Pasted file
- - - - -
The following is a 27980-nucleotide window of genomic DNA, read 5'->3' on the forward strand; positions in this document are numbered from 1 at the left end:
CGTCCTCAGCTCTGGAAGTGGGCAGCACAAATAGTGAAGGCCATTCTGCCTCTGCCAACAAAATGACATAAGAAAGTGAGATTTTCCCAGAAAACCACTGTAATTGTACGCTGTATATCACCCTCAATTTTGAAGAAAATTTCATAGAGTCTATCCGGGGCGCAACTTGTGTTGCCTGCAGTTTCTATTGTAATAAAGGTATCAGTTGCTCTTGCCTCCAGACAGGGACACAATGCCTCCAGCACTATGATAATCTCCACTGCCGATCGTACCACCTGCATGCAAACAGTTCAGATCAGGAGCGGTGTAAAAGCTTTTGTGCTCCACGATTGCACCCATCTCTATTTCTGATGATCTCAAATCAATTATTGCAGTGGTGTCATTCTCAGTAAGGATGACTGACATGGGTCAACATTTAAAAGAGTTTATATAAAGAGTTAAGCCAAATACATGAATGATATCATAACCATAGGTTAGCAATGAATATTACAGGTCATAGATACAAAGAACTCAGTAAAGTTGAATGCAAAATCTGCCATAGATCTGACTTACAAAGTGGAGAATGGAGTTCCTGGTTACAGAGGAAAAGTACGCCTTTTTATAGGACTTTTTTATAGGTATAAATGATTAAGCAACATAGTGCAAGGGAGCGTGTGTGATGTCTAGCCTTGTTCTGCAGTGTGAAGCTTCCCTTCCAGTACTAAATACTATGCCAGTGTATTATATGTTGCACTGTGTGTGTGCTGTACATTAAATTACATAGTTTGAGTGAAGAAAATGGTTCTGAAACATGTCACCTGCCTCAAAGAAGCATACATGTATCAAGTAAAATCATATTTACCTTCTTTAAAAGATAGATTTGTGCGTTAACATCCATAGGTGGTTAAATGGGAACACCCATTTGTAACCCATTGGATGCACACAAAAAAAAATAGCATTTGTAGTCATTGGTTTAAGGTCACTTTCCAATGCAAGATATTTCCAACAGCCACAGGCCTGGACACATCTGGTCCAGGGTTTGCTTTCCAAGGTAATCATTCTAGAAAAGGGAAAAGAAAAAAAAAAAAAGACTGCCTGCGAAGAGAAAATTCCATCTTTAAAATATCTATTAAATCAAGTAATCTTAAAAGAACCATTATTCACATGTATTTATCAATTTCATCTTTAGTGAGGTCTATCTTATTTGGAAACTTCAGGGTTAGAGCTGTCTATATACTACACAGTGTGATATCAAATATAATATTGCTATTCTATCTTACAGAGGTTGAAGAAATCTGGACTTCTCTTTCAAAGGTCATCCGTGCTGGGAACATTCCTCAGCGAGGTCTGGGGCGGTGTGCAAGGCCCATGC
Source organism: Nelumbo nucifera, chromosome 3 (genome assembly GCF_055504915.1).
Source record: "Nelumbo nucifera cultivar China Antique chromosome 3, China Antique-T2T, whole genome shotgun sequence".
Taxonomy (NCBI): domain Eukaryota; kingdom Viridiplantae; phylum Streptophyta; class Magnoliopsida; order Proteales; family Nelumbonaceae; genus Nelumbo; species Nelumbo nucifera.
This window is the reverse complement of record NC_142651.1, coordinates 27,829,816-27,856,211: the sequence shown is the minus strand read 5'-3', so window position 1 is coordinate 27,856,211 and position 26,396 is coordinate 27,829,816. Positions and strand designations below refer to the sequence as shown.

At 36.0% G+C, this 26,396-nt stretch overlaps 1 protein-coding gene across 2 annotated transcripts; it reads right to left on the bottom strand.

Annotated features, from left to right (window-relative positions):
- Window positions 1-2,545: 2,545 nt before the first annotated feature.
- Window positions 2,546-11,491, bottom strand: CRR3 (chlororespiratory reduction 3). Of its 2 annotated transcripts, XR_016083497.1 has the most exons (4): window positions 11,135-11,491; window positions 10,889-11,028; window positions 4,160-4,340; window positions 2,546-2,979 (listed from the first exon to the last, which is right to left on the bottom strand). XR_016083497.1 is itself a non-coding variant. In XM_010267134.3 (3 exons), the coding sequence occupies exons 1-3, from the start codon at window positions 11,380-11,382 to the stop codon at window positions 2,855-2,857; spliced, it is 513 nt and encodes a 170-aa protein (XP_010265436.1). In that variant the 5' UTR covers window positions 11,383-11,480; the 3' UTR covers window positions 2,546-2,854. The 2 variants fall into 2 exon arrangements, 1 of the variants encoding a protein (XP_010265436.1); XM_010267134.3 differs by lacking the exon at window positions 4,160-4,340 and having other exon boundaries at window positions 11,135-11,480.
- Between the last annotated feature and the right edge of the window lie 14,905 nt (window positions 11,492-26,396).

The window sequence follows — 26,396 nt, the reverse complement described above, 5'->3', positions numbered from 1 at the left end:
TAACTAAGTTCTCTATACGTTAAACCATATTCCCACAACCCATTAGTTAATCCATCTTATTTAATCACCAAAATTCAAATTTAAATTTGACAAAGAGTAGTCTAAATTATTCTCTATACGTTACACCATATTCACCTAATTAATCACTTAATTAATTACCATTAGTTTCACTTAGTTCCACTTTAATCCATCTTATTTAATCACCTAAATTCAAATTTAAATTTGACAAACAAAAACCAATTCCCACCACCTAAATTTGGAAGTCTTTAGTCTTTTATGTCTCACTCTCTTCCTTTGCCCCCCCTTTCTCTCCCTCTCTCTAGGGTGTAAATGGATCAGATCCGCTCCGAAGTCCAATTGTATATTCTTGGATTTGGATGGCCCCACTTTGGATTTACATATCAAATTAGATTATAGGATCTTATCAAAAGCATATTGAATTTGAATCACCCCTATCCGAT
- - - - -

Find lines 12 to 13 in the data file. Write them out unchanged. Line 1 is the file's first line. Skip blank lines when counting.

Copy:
The window sequence follows — 26,396 nt, the reverse complement described above, 5'->3', positions numbered from 1 at the left end:
TAACTAAGTTCTCTATACGTTAAACCATATTCCCACAACCCATTAGTTAATCCATCTTATTTAATCACCAAAATTCAAATTTAAATTTGACAAAGAGTAGTCTAAATTATTCTCTATACGTTACACCATATTCACCTAATTAATCACTTAATTAATTACCATTAGTTTCACTTAGTTCCACTTTAATCCATCTTATTTAATCACCTAAATTCAAATTTAAATTTGACAAACAAAAACCAATTCCCACCACCTAAATTTGGAAGTCTTTAGTCTTTTATGTCTCACTCTCTTCCTTTGCCCCCCCTTTCTCTCCCTCTCTCTAGGGTGTAAATGGATCAGATCCGCTCCGAAGTCCAATTGTATATTCTTGGATTTGGATGGCCCCACTTTGGATTTACATATCAAATTAGATTATAGGATCTTATCAAAAGCATATTGAATTTGAATCACCCCTATCCGAT